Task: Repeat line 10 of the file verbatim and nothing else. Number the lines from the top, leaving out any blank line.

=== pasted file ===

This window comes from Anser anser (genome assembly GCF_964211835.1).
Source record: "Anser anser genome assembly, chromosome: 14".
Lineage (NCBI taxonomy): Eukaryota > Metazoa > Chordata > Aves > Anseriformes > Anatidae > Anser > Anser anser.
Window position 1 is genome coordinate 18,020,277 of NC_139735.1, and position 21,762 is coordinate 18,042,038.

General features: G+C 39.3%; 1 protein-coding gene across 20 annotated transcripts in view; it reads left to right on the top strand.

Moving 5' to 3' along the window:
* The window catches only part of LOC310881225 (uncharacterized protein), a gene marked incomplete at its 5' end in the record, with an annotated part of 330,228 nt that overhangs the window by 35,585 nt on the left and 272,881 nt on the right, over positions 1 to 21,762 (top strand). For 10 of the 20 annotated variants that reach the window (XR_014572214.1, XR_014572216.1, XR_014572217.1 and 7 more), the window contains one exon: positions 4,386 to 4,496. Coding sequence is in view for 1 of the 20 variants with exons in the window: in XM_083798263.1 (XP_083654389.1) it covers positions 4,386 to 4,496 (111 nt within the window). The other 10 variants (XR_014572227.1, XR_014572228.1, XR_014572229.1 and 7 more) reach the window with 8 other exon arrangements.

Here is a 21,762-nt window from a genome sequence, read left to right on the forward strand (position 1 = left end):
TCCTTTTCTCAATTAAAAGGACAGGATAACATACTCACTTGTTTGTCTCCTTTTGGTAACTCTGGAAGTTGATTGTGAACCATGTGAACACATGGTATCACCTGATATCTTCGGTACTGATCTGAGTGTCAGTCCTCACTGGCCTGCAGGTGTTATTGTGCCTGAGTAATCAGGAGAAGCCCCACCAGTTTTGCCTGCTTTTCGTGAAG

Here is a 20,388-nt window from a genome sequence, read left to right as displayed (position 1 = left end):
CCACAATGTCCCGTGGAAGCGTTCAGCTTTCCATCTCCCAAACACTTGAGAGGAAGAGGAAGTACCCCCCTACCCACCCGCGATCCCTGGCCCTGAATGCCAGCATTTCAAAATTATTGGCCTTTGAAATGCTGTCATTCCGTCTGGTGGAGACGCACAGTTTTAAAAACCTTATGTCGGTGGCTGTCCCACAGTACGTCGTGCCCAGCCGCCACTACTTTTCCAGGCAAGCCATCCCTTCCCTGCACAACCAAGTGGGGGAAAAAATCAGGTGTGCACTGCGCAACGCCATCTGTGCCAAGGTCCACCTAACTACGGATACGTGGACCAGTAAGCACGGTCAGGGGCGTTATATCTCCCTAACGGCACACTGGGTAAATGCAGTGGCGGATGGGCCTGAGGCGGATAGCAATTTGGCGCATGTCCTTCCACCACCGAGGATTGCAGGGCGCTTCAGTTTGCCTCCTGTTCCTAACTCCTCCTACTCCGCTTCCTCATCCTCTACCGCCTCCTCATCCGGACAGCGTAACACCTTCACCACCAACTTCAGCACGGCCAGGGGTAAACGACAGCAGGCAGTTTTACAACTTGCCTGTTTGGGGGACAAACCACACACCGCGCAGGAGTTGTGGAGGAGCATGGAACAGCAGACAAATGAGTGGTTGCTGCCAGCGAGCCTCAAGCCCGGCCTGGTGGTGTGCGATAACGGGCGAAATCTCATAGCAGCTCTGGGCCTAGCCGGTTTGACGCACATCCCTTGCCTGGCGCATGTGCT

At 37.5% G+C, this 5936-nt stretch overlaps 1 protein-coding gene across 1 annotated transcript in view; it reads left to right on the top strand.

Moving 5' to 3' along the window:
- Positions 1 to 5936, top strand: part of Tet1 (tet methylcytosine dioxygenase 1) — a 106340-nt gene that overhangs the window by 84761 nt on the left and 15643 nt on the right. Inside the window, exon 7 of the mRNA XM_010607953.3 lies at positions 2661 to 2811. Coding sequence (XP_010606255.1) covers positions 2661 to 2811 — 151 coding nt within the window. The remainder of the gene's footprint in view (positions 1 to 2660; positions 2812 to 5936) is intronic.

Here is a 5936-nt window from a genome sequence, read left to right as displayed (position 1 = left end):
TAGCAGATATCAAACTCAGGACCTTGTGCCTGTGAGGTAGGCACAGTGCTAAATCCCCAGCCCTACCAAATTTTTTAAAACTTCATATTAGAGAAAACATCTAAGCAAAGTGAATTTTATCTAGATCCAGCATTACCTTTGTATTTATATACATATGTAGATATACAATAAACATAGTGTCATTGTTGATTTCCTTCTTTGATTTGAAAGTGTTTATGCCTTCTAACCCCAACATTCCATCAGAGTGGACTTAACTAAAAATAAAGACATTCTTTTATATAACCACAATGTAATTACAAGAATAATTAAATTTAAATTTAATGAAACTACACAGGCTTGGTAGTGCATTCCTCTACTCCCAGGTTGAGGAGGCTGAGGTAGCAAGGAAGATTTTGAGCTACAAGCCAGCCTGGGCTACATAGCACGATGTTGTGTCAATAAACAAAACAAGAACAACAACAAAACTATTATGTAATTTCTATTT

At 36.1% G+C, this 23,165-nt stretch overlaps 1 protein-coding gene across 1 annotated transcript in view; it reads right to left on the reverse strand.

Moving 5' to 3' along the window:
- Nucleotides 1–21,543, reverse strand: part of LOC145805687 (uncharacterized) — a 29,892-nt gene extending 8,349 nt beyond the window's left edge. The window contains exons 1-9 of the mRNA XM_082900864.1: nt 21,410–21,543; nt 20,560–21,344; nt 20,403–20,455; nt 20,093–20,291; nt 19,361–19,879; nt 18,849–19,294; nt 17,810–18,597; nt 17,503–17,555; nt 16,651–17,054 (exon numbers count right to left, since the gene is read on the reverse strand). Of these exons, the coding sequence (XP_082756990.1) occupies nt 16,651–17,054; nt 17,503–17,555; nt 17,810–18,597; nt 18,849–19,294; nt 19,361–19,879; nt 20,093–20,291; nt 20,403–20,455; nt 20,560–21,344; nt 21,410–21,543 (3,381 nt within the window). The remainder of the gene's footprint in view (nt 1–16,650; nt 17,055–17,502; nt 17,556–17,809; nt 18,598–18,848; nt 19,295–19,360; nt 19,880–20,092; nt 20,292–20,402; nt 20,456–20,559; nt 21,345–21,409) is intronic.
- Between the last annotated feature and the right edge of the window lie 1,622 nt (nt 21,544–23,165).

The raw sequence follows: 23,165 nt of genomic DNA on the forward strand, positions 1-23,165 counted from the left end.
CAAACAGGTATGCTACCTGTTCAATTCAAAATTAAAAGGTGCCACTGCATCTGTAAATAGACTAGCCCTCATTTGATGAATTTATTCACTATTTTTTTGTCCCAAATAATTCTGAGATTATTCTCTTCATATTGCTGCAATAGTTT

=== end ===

Here is a 20,388-nt window from a genome sequence, read left to right as displayed (position 1 = left end):